Releases should not only come when there is a product launch, although they are important.
You could build credibility in the press without necessarily waiting for another product launch, you could do this by having published articles from the organization’s management showcasing their area of expertise, reports on new market trends, and generally generating content to boost the organization and boost the Tech Startup’s image.
Now this is not to say that you’d have to just give journalists or ad agencies stuffs to read but then you must have a reason and a good hook so it can be published.
Do not send stale and banal information.
This means that you should always be in the know; the latest news, the latest trends in the industries both foreign and local showing that you are up to date and supply supported facts as well as avoiding generalizations and exaggerations.
The Right Reporters and Not Enough Reporters
Most of the time, your press release or newsletter or whatever you have going for you does not get to quite enough a number of reporters.
The truth is, not all reporters or journalists that get your report publish it. Some will not even have a look at it because they feel they have better stories, a number of them might be too busy to look through it and that point you need to spread your ‘tentacles’.
Even if they are influential, there’s nothing wrong with having your stories on the big as well as the small platforms.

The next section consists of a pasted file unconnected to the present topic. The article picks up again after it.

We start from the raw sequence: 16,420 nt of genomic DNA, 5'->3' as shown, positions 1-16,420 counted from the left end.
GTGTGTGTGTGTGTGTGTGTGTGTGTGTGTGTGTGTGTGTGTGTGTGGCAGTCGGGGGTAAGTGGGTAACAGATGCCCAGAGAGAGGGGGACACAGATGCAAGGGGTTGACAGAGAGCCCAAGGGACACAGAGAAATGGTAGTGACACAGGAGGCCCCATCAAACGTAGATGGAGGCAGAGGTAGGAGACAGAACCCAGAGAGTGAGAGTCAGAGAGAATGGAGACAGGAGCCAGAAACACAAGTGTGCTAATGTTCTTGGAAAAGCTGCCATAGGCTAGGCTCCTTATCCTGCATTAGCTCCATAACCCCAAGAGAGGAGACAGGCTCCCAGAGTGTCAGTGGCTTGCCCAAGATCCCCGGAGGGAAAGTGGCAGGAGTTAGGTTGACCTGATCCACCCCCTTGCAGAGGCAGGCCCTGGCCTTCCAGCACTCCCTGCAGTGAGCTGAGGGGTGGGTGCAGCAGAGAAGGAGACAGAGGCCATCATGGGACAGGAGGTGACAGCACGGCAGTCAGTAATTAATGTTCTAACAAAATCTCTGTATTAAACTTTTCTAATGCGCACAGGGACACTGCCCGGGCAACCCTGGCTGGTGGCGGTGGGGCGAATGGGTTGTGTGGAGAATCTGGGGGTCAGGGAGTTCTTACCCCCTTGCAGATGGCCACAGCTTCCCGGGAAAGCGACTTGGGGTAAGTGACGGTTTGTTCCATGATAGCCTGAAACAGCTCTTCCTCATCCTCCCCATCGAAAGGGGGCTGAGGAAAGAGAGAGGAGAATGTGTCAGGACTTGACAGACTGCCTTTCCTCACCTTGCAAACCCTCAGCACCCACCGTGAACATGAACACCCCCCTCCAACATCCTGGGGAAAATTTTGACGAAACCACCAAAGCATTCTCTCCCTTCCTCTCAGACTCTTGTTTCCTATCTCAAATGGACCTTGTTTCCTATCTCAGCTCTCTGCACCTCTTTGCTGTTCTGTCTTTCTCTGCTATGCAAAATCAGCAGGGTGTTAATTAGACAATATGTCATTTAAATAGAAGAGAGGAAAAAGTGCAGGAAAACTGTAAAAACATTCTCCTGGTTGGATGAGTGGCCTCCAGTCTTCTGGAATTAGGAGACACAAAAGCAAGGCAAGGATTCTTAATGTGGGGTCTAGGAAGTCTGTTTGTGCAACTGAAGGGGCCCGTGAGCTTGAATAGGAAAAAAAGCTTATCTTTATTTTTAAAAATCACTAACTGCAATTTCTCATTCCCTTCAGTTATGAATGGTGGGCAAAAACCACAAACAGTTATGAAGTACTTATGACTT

After casting your net, you should take a record of the number of fish you’ve been able to bring home – how many of them finally published your story?
Which of these reporters are always willing to do justice to your story?
What this simply means is that you take into cognisance the places your story has been featured, and where you’d love to be featured this way you can plan ahead and correct past mistakes to achieve better results.
Finally, do research to see if what you are writing on or have written on is a topic that has been written on before, and then target the journalists themselves.
Don’t guess, target an individual with a name and address.
Poorly Written releases
Why should I spend the time I have trying to correct a badly written release and a lengthy one at that when I can just go for something that wouldn’t pose as a waste of time?
A badly written release WILL will go straight to the trash bin.
Use correct punctuations, correct spelling, be concise and straight to the point, making the first paragraphs contain messages important enough to grab your readers attention.
Avoid jargon, clarity is of importance.
With that done, envisage a follow-up question and be prepared to give answers. This is crucial because whatever you say on tape to a reporter goes straight to the public.
Internet services have made it possible for you to reach to a large crowd with little or no cost associated. Good Public Relations could boost your Tech Startup’s image. Good articles, newsletters should add up to help build your company image.